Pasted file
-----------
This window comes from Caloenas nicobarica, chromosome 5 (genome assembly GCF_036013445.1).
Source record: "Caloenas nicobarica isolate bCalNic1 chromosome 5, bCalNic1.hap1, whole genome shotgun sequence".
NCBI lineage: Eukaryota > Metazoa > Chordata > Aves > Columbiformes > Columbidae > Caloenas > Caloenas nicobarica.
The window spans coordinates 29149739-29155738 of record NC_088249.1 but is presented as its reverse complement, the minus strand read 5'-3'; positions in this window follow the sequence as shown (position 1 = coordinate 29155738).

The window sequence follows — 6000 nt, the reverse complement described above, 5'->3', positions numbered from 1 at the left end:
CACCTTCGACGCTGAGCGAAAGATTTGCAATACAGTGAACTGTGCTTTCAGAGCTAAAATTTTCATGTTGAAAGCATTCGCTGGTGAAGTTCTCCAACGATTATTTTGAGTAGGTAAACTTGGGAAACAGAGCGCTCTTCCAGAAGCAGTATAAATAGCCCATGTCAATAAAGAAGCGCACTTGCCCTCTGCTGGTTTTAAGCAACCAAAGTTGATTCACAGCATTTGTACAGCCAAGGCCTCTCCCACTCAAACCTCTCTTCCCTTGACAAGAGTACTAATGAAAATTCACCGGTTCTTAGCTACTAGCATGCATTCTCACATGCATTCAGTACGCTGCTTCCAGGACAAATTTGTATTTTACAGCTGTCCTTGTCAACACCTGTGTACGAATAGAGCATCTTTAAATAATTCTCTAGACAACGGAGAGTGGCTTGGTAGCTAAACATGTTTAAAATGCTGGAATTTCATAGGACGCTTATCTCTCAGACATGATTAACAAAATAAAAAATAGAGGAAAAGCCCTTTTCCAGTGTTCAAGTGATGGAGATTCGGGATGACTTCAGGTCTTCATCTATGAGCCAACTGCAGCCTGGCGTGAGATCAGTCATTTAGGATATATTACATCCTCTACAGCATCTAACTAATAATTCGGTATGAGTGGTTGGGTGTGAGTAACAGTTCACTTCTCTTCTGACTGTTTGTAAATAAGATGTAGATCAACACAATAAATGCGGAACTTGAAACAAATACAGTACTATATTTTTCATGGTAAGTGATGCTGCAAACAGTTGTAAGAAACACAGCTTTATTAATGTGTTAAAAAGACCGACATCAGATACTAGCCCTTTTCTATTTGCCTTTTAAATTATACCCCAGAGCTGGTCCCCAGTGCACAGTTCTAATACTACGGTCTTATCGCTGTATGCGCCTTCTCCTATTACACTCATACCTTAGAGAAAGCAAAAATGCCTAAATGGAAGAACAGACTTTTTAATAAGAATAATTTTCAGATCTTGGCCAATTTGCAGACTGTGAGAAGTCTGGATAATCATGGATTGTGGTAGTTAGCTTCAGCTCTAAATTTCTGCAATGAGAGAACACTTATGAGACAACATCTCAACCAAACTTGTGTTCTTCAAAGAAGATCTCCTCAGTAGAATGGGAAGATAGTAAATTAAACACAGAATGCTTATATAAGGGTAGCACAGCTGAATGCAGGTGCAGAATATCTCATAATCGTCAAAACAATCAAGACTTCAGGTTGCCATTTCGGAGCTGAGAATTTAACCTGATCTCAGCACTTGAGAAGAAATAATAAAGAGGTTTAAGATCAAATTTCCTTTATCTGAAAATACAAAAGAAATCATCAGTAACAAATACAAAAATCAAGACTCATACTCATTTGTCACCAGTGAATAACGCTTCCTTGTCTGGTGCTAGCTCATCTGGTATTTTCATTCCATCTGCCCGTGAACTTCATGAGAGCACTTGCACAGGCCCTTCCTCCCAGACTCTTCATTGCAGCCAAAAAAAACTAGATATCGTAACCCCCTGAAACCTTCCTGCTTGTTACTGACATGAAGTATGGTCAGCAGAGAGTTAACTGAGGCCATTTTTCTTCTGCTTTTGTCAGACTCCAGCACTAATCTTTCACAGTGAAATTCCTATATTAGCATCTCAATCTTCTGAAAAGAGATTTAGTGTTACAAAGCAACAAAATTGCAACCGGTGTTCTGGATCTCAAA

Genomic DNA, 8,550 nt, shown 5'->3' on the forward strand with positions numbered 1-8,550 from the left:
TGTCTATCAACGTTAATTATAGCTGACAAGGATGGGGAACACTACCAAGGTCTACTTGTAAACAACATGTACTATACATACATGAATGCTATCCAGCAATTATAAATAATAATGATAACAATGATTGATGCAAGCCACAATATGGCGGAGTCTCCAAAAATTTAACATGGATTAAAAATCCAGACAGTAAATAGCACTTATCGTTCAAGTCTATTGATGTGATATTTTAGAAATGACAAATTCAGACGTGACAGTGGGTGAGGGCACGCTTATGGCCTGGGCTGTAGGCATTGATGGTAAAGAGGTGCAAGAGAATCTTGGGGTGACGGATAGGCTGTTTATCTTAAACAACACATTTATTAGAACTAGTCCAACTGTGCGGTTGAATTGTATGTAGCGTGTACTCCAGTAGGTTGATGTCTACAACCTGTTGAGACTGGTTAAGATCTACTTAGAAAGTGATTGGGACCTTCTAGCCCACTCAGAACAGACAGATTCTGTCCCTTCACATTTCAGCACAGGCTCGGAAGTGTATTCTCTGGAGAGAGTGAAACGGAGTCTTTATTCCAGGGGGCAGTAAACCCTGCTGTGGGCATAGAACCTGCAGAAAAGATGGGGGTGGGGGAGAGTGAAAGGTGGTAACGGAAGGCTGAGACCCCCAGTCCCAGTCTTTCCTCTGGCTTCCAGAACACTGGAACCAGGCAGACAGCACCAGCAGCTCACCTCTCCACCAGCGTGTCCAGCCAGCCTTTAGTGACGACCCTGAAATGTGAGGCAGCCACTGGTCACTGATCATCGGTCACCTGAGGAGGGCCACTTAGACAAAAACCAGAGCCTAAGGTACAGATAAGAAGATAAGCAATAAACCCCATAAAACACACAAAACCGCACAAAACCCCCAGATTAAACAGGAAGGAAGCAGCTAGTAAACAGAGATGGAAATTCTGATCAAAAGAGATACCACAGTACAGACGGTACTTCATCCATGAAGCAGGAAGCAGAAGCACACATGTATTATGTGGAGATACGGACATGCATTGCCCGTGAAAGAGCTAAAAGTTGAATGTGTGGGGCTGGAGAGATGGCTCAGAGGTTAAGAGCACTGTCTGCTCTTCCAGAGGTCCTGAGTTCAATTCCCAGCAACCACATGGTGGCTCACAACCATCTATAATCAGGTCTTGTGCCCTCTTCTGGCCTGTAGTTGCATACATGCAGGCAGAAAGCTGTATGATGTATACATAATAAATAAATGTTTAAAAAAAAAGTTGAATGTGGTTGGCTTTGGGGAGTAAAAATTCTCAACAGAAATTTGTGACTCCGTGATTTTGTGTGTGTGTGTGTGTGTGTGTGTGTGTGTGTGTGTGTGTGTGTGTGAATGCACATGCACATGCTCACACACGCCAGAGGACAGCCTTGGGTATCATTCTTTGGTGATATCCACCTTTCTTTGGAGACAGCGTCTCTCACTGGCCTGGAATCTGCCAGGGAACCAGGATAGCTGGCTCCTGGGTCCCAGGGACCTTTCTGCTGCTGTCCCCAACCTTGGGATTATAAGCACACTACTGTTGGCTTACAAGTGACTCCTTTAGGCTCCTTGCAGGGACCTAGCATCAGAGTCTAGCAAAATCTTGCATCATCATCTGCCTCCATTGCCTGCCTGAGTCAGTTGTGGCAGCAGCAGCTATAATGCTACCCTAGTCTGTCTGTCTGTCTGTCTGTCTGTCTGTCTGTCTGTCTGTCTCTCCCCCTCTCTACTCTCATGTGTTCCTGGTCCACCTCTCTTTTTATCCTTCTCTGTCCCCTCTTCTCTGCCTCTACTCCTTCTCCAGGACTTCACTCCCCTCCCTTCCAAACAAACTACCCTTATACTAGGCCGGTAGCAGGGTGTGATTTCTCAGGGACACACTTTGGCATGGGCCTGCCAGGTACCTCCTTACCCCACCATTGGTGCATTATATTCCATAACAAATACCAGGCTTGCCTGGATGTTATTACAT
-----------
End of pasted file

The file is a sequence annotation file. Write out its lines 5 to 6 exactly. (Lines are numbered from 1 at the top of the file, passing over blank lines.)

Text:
The window sequence follows — 6000 nt, the reverse complement described above, 5'->3', positions numbered from 1 at the left end:
CACCTTCGACGCTGAGCGAAAGATTTGCAATACAGTGAACTGTGCTTTCAGAGCTAAAATTTTCATGTTGAAAGCATTCGCTGGTGAAGTTCTCCAACGATTATTTTGAGTAGGTAAACTTGGGAAACAGAGCGCTCTTCCAGAAGCAGTATAAATAGCCCATGTCAATAAAGAAGCGCACTTGCCCTCTGCTGGTTTTAAGCAACCAAAGTTGATTCACAGCATTTGTACAGCCAAGGCCTCTCCCACTCAAACCTCTCTTCCCTTGACAAGAGTACTAATGAAAATTCACCGGTTCTTAGCTACTAGCATGCATTCTCACATGCATTCAGTACGCTGCTTCCAGGACAAATTTGTATTTTACAGCTGTCCTTGTCAACACCTGTGTACGAATAGAGCATCTTTAAATAATTCTCTAGACAACGGAGAGTGGCTTGGTAGCTAAACATGTTTAAAATGCTGGAATTTCATAGGACGCTTATCTCTCAGACATGATTAACAAAATAAAAAATAGAGGAAAAGCCCTTTTCCAGTGTTCAAGTGATGGAGATTCGGGATGACTTCAGGTCTTCATCTATGAGCCAACTGCAGCCTGGCGTGAGATCAGTCATTTAGGATATATTACATCCTCTACAGCATCTAACTAATAATTCGGTATGAGTGGTTGGGTGTGAGTAACAGTTCACTTCTCTTCTGACTGTTTGTAAATAAGATGTAGATCAACACAATAAATGCGGAACTTGAAACAAATACAGTACTATATTTTTCATGGTAAGTGATGCTGCAAACAGTTGTAAGAAACACAGCTTTATTAATGTGTTAAAAAGACCGACATCAGATACTAGCCCTTTTCTATTTGCCTTTTAAATTATACCCCAGAGCTGGTCCCCAGTGCACAGTTCTAATACTACGGTCTTATCGCTGTATGCGCCTTCTCCTATTACACTCATACCTTAGAGAAAGCAAAAATGCCTAAATGGAAGAACAGACTTTTTAATAAGAATAATTTTCAGATCTTGGCCAATTTGCAGACTGTGAGAAGTCTGGATAATCATGGATTGTGGTAGTTAGCTTCAGCTCTAAATTTCTGCAATGAGAGAACACTTATGAGACAACATCTCAACCAAACTTGTGTTCTTCAAAGAAGATCTCCTCAGTAGAATGGGAAGATAGTAAATTAAACACAGAATGCTTATATAAGGGTAGCACAGCTGAATGCAGGTGCAGAATATCTCATAATCGTCAAAACAATCAAGACTTCAGGTTGCCATTTCGGAGCTGAGAATTTAACCTGATCTCAGCACTTGAGAAGAAATAATAAAGAGGTTTAAGATCAAATTTCCTTTATCTGAAAATACAAAAGAAATCATCAGTAACAAATACAAAAATCAAGACTCATACTCATTTGTCACCAGTGAATAACGCTTCCTTGTCTGGTGCTAGCTCATCTGGTATTTTCATTCCATCTGCCCGTGAACTTCATGAGAGCACTTGCACAGGCCCTTCCTCCCAGACTCTTCATTGCAGCCAAAAAAAACTAGATATCGTAACCCCCTGAAACCTTCCTGCTTGTTACTGACATGAAGTATGGTCAGCAGAGAGTTAACTGAGGCCATTTTTCTTCTGCTTTTGTCAGACTCCAGCACTAATCTTTCACAGTGAAATTCCTATATTAGCATCTCAATCTTCTGAAAAGAGATTTAGTGTTACAAAGCAACAAAATTGCAACCGGTGTTCTGGATCTCAAA